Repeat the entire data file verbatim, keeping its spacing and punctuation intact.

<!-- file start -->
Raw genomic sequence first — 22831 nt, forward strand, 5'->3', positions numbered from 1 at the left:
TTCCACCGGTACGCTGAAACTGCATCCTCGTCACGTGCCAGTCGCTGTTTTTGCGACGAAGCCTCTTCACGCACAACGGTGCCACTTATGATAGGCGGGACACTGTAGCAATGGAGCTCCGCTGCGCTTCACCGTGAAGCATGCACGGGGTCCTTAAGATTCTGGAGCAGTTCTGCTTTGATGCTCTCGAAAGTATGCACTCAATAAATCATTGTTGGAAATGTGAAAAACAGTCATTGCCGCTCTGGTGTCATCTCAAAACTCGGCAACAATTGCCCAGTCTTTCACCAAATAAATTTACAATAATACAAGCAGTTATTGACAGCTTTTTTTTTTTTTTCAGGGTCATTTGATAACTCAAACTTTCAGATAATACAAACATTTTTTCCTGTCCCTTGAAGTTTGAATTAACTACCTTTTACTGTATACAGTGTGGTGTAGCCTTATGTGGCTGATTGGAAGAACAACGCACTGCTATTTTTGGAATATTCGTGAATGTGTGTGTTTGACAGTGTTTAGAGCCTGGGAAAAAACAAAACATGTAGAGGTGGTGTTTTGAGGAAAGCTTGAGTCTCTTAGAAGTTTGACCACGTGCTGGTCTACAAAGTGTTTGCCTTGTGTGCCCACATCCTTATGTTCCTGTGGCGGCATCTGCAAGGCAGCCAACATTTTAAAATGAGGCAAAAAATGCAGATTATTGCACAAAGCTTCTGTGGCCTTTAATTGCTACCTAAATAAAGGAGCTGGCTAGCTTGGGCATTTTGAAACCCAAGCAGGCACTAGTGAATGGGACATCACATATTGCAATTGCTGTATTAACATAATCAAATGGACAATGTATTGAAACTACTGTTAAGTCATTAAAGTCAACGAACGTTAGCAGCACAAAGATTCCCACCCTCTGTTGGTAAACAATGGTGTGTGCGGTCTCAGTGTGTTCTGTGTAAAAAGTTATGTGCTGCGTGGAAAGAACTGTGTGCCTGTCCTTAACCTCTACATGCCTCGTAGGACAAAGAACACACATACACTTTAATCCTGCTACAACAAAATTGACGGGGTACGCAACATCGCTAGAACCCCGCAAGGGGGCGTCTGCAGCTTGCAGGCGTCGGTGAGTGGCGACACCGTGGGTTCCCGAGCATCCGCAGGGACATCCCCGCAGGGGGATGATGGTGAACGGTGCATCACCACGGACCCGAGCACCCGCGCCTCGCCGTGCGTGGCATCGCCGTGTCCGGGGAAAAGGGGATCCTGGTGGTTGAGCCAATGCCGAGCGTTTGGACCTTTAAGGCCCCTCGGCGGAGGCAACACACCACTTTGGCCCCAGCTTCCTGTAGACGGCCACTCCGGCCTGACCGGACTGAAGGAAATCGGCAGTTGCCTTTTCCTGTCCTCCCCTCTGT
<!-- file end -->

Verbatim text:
Raw genomic sequence first — 22831 nt, forward strand, 5'->3', positions numbered from 1 at the left:
TTCCACCGGTACGCTGAAACTGCATCCTCGTCACGTGCCAGTCGCTGTTTTTGCGACGAAGCCTCTTCACGCACAACGGTGCCACTTATGATAGGCGGGACACTGTAGCAATGGAGCTCCGCTGCGCTTCACCGTGAAGCATGCACGGGGTCCTTAAGATTCTGGAGCAGTTCTGCTTTGATGCTCTCGAAAGTATGCACTCAATAAATCATTGTTGGAAATGTGAAAAACAGTCATTGCCGCTCTGGTGTCATCTCAAAACTCGGCAACAATTGCCCAGTCTTTCACCAAATAAATTTACAATAATACAAGCAGTTATTGACAGCTTTTTTTTTTTTTTCAGGGTCATTTGATAACTCAAACTTTCAGATAATACAAACATTTTTTCCTGTCCCTTGAAGTTTGAATTAACTACCTTTTACTGTATACAGTGTGGTGTAGCCTTATGTGGCTGATTGGAAGAACAACGCACTGCTATTTTTGGAATATTCGTGAATGTGTGTGTTTGACAGTGTTTAGAGCCTGGGAAAAAACAAAACATGTAGAGGTGGTGTTTTGAGGAAAGCTTGAGTCTCTTAGAAGTTTGACCACGTGCTGGTCTACAAAGTGTTTGCCTTGTGTGCCCACATCCTTATGTTCCTGTGGCGGCATCTGCAAGGCAGCCAACATTTTAAAATGAGGCAAAAAATGCAGATTATTGCACAAAGCTTCTGTGGCCTTTAATTGCTACCTAAATAAAGGAGCTGGCTAGCTTGGGCATTTTGAAACCCAAGCAGGCACTAGTGAATGGGACATCACATATTGCAATTGCTGTATTAACATAATCAAATGGACAATGTATTGAAACTACTGTTAAGTCATTAAAGTCAACGAACGTTAGCAGCACAAAGATTCCCACCCTCTGTTGGTAAACAATGGTGTGTGCGGTCTCAGTGTGTTCTGTGTAAAAAGTTATGTGCTGCGTGGAAAGAACTGTGTGCCTGTCCTTAACCTCTACATGCCTCGTAGGACAAAGAACACACATACACTTTAATCCTGCTACAACAAAATTGACGGGGTACGCAACATCGCTAGAACCCCGCAAGGGGGCGTCTGCAGCTTGCAGGCGTCGGTGAGTGGCGACACCGTGGGTTCCCGAGCATCCGCAGGGACATCCCCGCAGGGGGATGATGGTGAACGGTGCATCACCACGGACCCGAGCACCCGCGCCTCGCCGTGCGTGGCATCGCCGTGTCCGGGGAAAAGGGGATCCTGGTGGTTGAGCCAATGCCGAGCGTTTGGACCTTTAAGGCCCCTCGGCGGAGGCAACACACCACTTTGGCCCCAGCTTCCTGTAGACGGCCACTCCGGCCTGACCGGACTGAAGGAAATCGGCAGTTGCCTTTTCCTGTCCTCCCCTCTGT